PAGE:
The newly minted (1871) crown of imperial "Germany" had been offered to the king of Prussia--Wilhelm Friedrich Ludwig--in 1871 (b/c Prussia was the pre-eminent military power of all the German states, and also b/c the Holy Roman Empire--the First Reich--had been "damaged to death," let's say for the sake of brevity, by wars against Bonaparte, so the Holy Roman Emperor (Franz II) dissolved the Empire and released his vassals from all obligations in 1806).

But back to the King of Prussia in 1871: He had repeatedly scorned the imperial crown b/c it was, in his opinion, just a worthless bauble to pick up from the gutter, where he said the German princes had thrown it for him. "My crown [Prussia] comes from God!" was his constant refusal of the imperial crown, "Not from the princes!"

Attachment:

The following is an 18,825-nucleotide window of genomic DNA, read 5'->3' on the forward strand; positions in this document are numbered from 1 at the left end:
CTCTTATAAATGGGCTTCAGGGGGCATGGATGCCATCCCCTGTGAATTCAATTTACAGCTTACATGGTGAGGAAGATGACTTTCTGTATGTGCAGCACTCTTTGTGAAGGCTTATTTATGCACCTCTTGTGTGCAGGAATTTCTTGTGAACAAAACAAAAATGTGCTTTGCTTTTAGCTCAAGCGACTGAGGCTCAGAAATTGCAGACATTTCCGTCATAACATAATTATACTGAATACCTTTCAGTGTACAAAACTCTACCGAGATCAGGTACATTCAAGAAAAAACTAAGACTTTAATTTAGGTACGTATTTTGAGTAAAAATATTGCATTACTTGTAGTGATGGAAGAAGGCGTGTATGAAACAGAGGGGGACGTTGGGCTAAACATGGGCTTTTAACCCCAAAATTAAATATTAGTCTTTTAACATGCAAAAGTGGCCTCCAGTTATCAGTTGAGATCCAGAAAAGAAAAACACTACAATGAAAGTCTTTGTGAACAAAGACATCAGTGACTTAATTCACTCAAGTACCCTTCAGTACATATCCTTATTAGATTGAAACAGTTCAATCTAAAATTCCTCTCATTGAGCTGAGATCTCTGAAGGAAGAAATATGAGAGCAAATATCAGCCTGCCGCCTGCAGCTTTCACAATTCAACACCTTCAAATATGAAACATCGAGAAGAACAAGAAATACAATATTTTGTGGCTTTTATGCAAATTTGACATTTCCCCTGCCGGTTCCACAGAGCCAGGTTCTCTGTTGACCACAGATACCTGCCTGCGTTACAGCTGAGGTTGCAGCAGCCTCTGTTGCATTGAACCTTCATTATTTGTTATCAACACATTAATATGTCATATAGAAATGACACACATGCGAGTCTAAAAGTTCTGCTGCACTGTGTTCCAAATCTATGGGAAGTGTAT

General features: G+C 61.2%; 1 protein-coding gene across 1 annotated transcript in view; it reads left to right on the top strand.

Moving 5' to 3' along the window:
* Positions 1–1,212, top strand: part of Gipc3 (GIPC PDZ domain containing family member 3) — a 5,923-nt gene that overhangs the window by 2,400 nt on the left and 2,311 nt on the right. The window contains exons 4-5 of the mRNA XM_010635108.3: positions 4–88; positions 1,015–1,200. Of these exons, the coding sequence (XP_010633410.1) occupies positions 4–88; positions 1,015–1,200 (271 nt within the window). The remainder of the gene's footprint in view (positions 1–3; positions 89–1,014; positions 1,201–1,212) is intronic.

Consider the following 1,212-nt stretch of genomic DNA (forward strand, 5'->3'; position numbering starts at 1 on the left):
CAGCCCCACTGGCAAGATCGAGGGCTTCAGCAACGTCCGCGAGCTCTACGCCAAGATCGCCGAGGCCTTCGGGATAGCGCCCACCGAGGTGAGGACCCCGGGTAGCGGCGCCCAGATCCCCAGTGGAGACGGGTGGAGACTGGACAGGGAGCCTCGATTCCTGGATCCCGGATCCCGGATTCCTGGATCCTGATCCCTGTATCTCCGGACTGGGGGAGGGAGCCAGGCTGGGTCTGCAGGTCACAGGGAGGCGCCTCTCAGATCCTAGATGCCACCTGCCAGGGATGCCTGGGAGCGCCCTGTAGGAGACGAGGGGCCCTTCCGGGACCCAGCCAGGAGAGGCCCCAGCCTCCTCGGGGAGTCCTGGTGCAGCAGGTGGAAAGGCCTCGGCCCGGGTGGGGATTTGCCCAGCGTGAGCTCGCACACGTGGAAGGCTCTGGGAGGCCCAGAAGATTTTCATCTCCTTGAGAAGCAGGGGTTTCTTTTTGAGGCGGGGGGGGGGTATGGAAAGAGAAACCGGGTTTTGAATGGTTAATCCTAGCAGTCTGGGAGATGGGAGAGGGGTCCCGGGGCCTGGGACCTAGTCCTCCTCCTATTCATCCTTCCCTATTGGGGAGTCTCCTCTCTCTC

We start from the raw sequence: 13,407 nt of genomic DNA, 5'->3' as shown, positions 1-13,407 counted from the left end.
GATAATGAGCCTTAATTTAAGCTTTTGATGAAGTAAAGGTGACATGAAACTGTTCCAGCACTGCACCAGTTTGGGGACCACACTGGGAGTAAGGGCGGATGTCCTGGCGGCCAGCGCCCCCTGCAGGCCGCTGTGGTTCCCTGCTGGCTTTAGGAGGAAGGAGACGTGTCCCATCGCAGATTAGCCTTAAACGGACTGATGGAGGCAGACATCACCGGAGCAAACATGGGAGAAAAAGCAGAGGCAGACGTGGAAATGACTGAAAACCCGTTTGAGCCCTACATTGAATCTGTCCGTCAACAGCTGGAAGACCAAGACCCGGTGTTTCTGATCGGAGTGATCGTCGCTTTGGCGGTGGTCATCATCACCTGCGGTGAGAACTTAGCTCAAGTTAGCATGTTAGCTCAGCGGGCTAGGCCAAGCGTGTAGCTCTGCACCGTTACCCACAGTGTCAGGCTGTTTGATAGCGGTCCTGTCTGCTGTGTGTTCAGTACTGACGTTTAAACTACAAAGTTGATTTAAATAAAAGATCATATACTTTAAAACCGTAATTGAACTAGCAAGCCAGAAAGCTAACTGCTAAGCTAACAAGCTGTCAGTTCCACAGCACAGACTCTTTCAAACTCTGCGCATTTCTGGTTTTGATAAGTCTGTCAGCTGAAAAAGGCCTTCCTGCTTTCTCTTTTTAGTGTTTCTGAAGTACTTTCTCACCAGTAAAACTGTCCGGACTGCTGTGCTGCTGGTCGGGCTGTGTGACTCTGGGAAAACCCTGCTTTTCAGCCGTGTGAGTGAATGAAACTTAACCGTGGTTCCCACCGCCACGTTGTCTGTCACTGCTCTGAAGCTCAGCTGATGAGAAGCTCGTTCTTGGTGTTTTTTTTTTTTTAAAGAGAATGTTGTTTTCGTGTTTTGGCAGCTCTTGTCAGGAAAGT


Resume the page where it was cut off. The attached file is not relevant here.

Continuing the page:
But Otto von Bismarck, the "Iron Chancellor," (of Prussia and then of imperial "Germany") was very adept at manipulating the king's emotions, and he was able, at length, to induce Wilhelm Friedrich to accept the imperial crown (while remaining king of Prussia)--unifying "Germany" for the first time (as a modern nation-state)--and that is how and why Berlin became the capital of "Germany." It's location was not a factor.
+2 votes
"Bundesrepublik Deutschland" is the official name of Germany since 1949. The part that was East Germany when Germany was divided, was called "Deutsche Demokratische Republik". When GDR vanished into the FRG they, according to the FRG-constitution, "joined the territory of the FRG". So, to call Germany "Bundesrepublik Deutschland" is the equivalent of "Republique de France" or "Republica de Portugal".